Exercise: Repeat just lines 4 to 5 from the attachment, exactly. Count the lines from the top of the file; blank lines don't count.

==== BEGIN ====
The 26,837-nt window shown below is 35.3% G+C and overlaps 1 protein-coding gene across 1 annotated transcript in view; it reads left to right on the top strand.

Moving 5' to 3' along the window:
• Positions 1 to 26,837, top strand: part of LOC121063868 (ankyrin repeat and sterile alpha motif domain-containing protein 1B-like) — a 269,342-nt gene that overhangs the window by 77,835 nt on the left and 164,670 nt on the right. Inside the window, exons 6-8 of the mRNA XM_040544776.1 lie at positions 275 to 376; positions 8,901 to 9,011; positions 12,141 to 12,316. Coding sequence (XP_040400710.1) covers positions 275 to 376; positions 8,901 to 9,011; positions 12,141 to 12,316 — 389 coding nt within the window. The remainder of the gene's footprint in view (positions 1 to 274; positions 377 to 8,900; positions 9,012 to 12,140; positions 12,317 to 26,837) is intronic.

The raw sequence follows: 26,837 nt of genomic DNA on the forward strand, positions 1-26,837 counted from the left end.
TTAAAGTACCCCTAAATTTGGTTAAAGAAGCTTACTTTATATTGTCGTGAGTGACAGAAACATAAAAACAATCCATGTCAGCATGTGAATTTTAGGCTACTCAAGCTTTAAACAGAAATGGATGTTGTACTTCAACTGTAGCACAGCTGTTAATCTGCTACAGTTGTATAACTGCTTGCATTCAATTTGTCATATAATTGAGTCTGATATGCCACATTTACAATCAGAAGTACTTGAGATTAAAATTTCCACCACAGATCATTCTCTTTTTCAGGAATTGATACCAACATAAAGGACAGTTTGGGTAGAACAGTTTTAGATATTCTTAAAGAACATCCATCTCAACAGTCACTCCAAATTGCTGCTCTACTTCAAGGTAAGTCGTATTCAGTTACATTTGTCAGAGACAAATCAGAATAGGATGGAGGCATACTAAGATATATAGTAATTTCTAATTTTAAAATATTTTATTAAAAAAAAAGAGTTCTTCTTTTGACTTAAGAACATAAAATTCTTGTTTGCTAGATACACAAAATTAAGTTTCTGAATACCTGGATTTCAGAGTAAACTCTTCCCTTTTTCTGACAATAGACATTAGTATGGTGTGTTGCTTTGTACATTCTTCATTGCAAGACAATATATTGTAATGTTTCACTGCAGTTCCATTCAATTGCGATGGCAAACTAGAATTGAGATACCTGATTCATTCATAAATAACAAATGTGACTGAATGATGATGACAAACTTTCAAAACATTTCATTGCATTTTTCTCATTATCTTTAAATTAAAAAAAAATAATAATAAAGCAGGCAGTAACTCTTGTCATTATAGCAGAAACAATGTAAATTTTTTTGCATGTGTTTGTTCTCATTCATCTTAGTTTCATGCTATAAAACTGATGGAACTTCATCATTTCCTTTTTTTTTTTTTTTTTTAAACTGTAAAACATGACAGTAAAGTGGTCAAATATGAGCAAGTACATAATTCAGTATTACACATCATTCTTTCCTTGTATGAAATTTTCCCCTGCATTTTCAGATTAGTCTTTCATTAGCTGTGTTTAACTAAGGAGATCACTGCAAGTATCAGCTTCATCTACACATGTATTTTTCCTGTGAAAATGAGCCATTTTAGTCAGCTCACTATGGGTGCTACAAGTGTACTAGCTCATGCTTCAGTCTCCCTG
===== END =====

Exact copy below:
The raw sequence follows: 26,837 nt of genomic DNA on the forward strand, positions 1-26,837 counted from the left end.
TTAAAGTACCCCTAAATTTGGTTAAAGAAGCTTACTTTATATTGTCGTGAGTGACAGAAACATAAAAACAATCCATGTCAGCATGTGAATTTTAGGCTACTCAAGCTTTAAACAGAAATGGATGTTGTACTTCAACTGTAGCACAGCTGTTAATCTGCTACAGTTGTATAACTGCTTGCATTCAATTTGTCATATAATTGAGTCTGATATGCCACATTTACAATCAGAAGTACTTGAGATTAAAATTTCCACCACAGATCATTCTCTTTTTCAGGAATTGATACCAACATAAAGGACAGTTTGGGTAGAACAGTTTTAGATATTCTTAAAGAACATCCATCTCAACAGTCACTCCAAATTGCTGCTCTACTTCAAGGTAAGTCGTATTCAGTTACATTTGTCAGAGACAAATCAGAATAGGATGGAGGCATACTAAGATATATAGTAATTTCTAATTTTAAAATATTTTATTAAAAAAAAAGAGTTCTTCTTTTGACTTAAGAACATAAAATTCTTGTTTGCTAGATACACAAAATTAAGTTTCTGAATACCTGGATTTCAGAGTAAACTCTTCCCTTTTTCTGACAATAGACATTAGTATGGTGTGTTGCTTTGTACATTCTTCATTGCAAGACAATATATTGTAATGTTTCACTGCAGTTCCATTCAATTGCGATGGCAAACTAGAATTGAGATACCTGATTCATTCATAAATAACAAATGTGACTGAATGATGATGACAAACTTTCAAAACATTTCATTGCATTTTTCTCATTATCTTTAAATTAAAAAAAAATAATAATAAAGCAGGCAGTAACTCTTGTCATTATAGCAGAAACAATGTAAATTTTTTTGCATGTGTTTGTTCTCATTCATCTTAGTTTCATGCTATAAAACTGATGGAACTTCATCATTTCCTTTTTTTTTTTTTTTTTTAAACTGTAAAACATGACAGTAAAGTGGTCAAATATGAGCAAGTACATAATTCAGTATTACACATCATTCTTTCCTTGTATGAAATTTTCCCCTGCATTTTCAGATTAGTCTTTCATTAGCTGTGTTTAACTAAGGAGATCACTGCAAGTATCAGCTTCATCTACACATGTATTTTTCCTGTGAAAATGAGCCATTTTAGTCAGCTCACTATGGGTGCTACAAGTGTACTAGCTCATGCTTCAGTCTCCCTG